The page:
What is a Star Wars story?
It’s a harder question than you’d think.
Take Star Trek as a contrast. Trek spells out its approach in its opening monologue: “Space, the final frontier. These are the voyages of the starship Enterprise. Its mission: to explore strange new worlds, to seek out new life and new civilizations, to boldly go where no one has gone before.” Immediately, you know that Trek will tell tales of exploration and discovery via a ship in space, full of adventure, mystery, and high risk.
Star Wars has no such statement defining its purpose.
When I look at Star Wars movies, I see one pattern over and over: a young person who may be a misfit or loner (Luke Skywalker, Anakin Skywalker, Rey, Jyn Erso) comes to contend with and oppose entities bigger and more powerful than himself or herself (the Galactic Empire, the Jedi Council, the First Order, the Force, the Sith). In the process, our hero travels to strange places, finds allies, and has dangerous adventures.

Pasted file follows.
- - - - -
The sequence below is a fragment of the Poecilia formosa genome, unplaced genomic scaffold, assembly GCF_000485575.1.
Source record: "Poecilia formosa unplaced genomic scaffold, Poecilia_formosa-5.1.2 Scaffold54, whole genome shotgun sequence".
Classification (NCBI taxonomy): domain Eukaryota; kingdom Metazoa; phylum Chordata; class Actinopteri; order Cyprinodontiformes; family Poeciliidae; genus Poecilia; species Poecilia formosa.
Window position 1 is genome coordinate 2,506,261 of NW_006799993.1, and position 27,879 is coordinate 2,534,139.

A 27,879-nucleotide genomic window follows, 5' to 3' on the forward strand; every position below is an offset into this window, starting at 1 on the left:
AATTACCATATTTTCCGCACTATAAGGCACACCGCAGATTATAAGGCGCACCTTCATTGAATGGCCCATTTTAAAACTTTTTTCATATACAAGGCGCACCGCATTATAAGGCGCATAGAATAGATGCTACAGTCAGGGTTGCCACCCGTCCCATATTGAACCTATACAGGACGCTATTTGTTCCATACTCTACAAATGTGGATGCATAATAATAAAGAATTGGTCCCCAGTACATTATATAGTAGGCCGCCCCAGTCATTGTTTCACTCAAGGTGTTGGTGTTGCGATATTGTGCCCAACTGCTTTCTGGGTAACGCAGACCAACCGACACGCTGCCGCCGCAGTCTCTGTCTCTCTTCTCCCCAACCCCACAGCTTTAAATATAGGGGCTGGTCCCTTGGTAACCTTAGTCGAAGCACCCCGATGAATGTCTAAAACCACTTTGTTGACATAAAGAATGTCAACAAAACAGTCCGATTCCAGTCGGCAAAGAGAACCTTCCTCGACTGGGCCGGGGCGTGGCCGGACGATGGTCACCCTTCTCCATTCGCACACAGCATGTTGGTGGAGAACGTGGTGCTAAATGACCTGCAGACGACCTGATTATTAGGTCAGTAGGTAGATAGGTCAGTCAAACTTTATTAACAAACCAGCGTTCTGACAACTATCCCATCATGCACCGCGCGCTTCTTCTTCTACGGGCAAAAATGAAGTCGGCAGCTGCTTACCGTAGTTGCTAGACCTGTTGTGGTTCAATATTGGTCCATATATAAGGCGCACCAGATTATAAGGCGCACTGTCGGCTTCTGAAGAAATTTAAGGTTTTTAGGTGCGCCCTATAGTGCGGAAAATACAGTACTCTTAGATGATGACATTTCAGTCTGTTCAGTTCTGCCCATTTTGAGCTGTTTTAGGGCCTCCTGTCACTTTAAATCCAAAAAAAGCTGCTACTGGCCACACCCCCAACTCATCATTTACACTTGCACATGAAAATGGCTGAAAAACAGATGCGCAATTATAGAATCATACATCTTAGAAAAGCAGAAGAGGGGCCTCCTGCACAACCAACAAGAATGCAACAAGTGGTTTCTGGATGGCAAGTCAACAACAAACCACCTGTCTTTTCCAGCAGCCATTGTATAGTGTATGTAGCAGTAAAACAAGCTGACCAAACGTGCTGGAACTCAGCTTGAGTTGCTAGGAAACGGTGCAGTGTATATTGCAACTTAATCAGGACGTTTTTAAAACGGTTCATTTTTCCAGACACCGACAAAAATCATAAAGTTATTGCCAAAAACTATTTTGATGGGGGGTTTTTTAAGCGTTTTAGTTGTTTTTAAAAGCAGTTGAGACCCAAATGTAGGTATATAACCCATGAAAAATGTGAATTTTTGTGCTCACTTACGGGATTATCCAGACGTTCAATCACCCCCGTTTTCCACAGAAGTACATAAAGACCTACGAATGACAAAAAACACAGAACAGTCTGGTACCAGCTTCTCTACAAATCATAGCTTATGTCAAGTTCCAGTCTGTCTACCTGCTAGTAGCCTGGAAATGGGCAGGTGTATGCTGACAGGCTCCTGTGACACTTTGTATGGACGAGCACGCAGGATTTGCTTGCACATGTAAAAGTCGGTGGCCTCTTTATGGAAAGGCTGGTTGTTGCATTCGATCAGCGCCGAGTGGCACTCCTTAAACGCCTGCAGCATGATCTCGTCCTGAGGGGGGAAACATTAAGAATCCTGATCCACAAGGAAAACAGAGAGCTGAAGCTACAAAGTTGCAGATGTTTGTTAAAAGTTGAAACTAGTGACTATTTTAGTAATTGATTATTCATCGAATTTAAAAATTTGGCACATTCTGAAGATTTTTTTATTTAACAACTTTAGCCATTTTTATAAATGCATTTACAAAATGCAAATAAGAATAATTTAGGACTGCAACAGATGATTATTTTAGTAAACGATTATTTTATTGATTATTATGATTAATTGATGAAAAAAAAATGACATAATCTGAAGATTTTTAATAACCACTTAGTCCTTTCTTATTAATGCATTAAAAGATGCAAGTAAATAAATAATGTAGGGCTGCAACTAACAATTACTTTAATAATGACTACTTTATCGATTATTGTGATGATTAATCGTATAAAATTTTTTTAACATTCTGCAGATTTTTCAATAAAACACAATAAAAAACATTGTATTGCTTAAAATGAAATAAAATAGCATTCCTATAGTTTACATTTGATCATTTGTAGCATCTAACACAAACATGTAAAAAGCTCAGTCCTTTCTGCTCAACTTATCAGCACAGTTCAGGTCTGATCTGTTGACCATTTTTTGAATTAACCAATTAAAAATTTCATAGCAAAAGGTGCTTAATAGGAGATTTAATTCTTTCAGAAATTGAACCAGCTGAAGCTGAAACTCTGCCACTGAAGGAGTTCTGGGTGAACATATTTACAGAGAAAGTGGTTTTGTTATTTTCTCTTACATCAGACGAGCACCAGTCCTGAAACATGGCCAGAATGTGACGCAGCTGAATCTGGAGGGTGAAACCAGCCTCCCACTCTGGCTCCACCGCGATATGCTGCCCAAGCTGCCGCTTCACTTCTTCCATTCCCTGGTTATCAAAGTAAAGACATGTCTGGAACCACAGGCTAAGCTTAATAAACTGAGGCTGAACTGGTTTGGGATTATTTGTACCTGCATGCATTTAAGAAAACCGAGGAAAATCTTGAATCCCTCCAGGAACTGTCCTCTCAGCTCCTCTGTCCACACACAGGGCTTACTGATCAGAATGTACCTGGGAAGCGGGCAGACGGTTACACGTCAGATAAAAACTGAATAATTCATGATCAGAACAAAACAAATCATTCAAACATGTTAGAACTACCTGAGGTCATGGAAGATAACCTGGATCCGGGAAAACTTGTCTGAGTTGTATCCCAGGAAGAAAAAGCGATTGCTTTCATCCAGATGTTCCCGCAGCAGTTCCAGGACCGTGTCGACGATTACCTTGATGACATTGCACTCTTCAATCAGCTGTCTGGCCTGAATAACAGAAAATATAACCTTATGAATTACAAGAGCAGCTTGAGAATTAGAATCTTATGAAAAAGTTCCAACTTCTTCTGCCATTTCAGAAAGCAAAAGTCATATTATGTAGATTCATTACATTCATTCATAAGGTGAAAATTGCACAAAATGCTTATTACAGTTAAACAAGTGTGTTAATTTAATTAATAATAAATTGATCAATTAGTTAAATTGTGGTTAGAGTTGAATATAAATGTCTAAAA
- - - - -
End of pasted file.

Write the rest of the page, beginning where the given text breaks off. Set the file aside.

From that standpoint, the swashbuckling The Scarlet Pimpernel and The Prisoner of Zenda have elements of a Star Wars story. So do the modern novels For Whom the Bell Tolls and The Kite Runner. And, of course, the movie serial Flash Gordon and Akira Kurosawa’s The Hidden Fortress, which George Lucas has acknowledged as inspirations for the original 1977 Star Wars. For that matter, the picaresque Adventures of Huckleberry Finn has elements of a Star Wars story: a young man and his best friend on the run from an evil institution — slavery, in Huck’s case.
I’d love to see Star Wars stories as ambitious and brilliant as Huckleberry Finn, wouldn’t you?